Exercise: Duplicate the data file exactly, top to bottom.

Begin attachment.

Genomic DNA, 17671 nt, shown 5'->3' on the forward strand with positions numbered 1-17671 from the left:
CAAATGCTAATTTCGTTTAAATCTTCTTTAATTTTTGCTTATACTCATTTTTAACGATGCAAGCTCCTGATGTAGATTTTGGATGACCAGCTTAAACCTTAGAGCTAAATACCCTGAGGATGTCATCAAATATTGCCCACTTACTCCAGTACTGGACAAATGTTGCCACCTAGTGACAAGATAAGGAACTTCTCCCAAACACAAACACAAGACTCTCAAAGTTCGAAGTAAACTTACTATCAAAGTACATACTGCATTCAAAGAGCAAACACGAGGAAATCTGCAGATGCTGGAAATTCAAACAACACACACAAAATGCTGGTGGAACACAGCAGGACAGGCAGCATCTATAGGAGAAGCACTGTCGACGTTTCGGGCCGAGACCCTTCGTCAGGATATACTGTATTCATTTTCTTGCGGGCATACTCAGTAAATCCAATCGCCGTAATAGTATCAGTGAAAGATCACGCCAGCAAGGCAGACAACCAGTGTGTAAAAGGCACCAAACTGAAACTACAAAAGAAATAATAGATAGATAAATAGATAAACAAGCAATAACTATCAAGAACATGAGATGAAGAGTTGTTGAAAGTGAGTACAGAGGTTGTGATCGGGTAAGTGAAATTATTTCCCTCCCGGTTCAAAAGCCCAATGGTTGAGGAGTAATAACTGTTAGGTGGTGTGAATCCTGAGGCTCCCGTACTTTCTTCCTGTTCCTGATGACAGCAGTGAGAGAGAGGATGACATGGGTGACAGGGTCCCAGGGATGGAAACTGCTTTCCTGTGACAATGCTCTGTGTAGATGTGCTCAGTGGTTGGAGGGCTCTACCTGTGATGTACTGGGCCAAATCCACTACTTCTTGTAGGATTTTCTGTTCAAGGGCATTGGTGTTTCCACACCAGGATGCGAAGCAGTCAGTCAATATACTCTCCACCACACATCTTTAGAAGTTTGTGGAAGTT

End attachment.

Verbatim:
Genomic DNA, 17671 nt, shown 5'->3' on the forward strand with positions numbered 1-17671 from the left:
CAAATGCTAATTTCGTTTAAATCTTCTTTAATTTTTGCTTATACTCATTTTTAACGATGCAAGCTCCTGATGTAGATTTTGGATGACCAGCTTAAACCTTAGAGCTAAATACCCTGAGGATGTCATCAAATATTGCCCACTTACTCCAGTACTGGACAAATGTTGCCACCTAGTGACAAGATAAGGAACTTCTCCCAAACACAAACACAAGACTCTCAAAGTTCGAAGTAAACTTACTATCAAAGTACATACTGCATTCAAAGAGCAAACACGAGGAAATCTGCAGATGCTGGAAATTCAAACAACACACACAAAATGCTGGTGGAACACAGCAGGACAGGCAGCATCTATAGGAGAAGCACTGTCGACGTTTCGGGCCGAGACCCTTCGTCAGGATATACTGTATTCATTTTCTTGCGGGCATACTCAGTAAATCCAATCGCCGTAATAGTATCAGTGAAAGATCACGCCAGCAAGGCAGACAACCAGTGTGTAAAAGGCACCAAACTGAAACTACAAAAGAAATAATAGATAGATAAATAGATAAACAAGCAATAACTATCAAGAACATGAGATGAAGAGTTGTTGAAAGTGAGTACAGAGGTTGTGATCGGGTAAGTGAAATTATTTCCCTCCCGGTTCAAAAGCCCAATGGTTGAGGAGTAATAACTGTTAGGTGGTGTGAATCCTGAGGCTCCCGTACTTTCTTCCTGTTCCTGATGACAGCAGTGAGAGAGAGGATGACATGGGTGACAGGGTCCCAGGGATGGAAACTGCTTTCCTGTGACAATGCTCTGTGTAGATGTGCTCAGTGGTTGGAGGGCTCTACCTGTGATGTACTGGGCCAAATCCACTACTTCTTGTAGGATTTTCTGTTCAAGGGCATTGGTGTTTCCACACCAGGATGCGAAGCAGTCAGTCAATATACTCTCCACCACACATCTTTAGAAGTTTGTGGAAGTT